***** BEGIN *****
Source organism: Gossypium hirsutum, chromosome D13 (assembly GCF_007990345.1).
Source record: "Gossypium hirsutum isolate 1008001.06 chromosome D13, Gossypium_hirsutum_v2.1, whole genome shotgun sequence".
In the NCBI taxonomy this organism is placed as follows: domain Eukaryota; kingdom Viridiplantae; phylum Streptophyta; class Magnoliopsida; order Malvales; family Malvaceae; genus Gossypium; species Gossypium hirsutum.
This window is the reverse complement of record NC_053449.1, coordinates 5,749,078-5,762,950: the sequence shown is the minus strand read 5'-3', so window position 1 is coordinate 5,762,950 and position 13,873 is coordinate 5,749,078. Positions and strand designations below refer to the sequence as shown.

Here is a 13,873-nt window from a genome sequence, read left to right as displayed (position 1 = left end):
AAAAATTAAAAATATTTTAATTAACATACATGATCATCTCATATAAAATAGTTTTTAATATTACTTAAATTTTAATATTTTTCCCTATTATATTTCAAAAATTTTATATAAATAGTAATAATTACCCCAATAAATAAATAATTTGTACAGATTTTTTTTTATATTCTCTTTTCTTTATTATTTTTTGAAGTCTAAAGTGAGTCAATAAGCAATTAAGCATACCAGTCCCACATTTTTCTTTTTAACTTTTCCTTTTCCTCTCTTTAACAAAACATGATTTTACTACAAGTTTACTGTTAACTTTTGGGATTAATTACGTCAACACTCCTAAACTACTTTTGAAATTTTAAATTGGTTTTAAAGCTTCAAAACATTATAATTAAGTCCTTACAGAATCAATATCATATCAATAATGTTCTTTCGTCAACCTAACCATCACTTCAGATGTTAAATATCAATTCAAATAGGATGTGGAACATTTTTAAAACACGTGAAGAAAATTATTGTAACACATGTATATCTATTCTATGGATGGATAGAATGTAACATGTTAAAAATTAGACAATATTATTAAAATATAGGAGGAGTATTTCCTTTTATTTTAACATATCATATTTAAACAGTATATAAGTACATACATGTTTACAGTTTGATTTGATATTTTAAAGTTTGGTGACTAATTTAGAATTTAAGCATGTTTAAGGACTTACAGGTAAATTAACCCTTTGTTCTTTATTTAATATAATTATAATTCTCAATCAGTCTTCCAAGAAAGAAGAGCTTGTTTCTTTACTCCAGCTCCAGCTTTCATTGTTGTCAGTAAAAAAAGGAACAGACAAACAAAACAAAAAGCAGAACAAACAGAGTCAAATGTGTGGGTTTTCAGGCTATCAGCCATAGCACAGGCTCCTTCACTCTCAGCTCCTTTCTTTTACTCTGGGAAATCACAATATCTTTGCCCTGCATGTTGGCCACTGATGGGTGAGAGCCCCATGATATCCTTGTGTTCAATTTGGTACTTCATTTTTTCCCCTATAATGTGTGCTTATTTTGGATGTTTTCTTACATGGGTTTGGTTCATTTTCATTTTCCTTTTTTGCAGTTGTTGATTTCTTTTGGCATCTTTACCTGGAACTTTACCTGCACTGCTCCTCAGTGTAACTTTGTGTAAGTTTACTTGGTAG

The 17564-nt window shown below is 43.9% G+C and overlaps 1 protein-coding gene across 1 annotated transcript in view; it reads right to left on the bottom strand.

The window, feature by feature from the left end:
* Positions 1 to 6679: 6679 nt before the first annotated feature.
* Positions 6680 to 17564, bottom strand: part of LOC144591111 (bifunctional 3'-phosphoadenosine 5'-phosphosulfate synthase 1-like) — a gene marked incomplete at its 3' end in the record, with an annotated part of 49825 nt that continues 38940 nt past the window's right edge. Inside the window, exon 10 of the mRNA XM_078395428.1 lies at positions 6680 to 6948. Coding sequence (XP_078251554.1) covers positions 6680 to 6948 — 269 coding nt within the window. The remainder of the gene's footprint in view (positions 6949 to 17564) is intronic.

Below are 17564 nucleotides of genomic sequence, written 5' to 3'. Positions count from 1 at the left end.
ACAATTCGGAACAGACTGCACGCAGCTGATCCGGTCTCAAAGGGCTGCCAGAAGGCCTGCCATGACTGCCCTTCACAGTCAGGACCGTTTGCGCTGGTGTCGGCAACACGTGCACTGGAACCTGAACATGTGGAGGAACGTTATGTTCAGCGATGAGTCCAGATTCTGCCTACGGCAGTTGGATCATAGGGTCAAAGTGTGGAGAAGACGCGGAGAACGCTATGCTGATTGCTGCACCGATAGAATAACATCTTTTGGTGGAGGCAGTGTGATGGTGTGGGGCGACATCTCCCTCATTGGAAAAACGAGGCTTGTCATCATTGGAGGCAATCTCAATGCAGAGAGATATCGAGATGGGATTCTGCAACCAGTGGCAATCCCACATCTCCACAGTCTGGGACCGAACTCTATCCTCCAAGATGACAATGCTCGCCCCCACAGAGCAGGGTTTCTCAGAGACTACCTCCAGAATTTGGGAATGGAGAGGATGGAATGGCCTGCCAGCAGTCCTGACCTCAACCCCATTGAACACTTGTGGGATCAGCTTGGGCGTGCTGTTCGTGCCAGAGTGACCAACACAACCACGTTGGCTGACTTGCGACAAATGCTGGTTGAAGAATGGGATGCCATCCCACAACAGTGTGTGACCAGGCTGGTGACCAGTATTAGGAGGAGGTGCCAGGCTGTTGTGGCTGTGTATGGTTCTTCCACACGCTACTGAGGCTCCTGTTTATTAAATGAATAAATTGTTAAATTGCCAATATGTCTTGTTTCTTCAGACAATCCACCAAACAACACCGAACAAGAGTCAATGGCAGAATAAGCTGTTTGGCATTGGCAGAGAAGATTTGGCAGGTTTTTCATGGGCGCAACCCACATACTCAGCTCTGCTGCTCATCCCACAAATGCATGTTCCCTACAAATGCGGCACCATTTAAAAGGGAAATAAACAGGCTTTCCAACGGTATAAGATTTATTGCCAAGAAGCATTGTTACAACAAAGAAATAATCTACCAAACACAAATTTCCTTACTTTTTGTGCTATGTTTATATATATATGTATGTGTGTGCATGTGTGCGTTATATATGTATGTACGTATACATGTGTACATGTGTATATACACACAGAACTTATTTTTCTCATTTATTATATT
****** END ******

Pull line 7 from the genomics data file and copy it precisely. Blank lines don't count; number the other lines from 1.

The 17564-nt window shown below is 43.9% G+C and overlaps 1 protein-coding gene across 1 annotated transcript in view; it reads right to left on the bottom strand.